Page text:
I have been fascinated by the Titanic since I was a little girl.  My mom's family is from Halifax and she heard stories about it from her mom, and introduced me to books and movies about it at a young age (thanks mom!).  I also lived in Halifax and got to see the sites related to the disaster, so for me it definitely feels more "real" than legend.  I continued to read about it for many years but then "the" movie came out and I just couldn't stomach all the so-called interest as everybody jumped on the Titanic bandwagon.  It suddenly didn't seem special to me anymore, like it was a celebrity I loved who'd sold out for fame.  Thankfully the hype died down a few years later and I was back on the bandwagon again, reading up on it every chance I got.

Now the centennial anniversary is here and I find my interest piquing again.  Isn't it amazing that Titanic is still within living memory, and that there were survivors in my lifetime?  Isn't it incredible to think of all the change that has taken place since then, and yet it was not so long ago after all?  I love all the little details about the ship, all the human stories and tragedies and tales of survivors.  I find this book a bit disappointing - although I am learning about the big-name survivors, I was hoping to hear more about the lesser-known passengers for whom there is very little record.  It's still a good read, and a testament to the fact that the first class passengers were in no way happier than those in the lower classes.  Madeleine Astor was married to the richest man not just on the ship but probably in the world and her life story reads like a walk through crazytown junction.  Trust me, you wouldn't want to be in her pregnant 18-year-old shoes.  Compare her to the lesser-known 26-year-old Marion Wright, who traveled in second class, survived, married her sweetheart and settled down to a contented life on an Oregon farm.  Not all the stories are of tragedy and suicide, although these are detailed here too.  Overall I feel like I'm reading the Hello magazine gossip version of the passengers - most of these people are not people to whom I can relate, not being fabulously wealthy and weirdly eccentric myself.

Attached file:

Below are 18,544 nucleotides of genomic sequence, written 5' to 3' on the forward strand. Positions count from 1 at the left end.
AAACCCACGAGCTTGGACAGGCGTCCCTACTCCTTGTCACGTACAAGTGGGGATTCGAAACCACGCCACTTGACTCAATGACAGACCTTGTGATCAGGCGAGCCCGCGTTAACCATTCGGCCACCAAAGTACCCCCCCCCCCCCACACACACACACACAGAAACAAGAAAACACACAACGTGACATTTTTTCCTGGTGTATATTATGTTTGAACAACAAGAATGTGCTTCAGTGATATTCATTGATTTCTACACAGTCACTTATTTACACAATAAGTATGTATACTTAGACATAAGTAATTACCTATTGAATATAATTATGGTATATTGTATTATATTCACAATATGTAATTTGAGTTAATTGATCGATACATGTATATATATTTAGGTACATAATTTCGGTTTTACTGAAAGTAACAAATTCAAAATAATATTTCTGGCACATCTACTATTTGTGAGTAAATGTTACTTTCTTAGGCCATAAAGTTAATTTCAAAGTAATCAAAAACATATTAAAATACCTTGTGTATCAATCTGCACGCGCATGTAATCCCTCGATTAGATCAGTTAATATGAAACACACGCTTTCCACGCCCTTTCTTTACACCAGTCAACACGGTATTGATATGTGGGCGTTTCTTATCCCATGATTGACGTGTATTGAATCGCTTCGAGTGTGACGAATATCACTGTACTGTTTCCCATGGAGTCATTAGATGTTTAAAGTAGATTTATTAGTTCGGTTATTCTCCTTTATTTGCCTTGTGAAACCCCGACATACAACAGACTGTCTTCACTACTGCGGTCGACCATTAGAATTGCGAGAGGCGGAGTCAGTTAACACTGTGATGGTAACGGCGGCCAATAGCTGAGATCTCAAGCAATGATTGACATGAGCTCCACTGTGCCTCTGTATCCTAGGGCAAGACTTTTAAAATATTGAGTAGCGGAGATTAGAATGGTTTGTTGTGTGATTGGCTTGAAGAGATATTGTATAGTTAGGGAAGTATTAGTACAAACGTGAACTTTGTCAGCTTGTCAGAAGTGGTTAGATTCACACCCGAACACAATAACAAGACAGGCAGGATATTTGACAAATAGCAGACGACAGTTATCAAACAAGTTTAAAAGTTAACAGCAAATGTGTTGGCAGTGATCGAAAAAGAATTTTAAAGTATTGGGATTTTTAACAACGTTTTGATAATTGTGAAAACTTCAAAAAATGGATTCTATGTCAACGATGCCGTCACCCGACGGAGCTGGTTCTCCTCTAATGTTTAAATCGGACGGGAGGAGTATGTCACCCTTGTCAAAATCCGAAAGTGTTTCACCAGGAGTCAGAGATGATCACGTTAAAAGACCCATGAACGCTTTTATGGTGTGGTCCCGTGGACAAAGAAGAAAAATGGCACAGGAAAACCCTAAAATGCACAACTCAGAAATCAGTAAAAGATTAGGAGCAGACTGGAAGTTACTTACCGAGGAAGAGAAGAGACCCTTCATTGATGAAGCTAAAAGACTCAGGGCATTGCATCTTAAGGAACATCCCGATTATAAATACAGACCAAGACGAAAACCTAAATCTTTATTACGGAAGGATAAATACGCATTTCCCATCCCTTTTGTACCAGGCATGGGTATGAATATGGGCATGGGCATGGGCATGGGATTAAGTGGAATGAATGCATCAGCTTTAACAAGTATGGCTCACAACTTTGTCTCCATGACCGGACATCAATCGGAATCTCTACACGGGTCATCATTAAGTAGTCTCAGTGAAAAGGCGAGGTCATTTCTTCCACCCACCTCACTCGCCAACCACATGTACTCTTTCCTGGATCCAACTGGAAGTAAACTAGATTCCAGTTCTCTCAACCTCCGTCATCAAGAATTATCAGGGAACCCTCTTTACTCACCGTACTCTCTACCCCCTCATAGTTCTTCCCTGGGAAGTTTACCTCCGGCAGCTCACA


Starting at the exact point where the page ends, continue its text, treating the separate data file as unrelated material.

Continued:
Maybe someday someone will write a book about the small tales and lesser-known people on board (maybe they have?).  Until then, I'll just keep mining for details and quietly walking the decks in my imagination.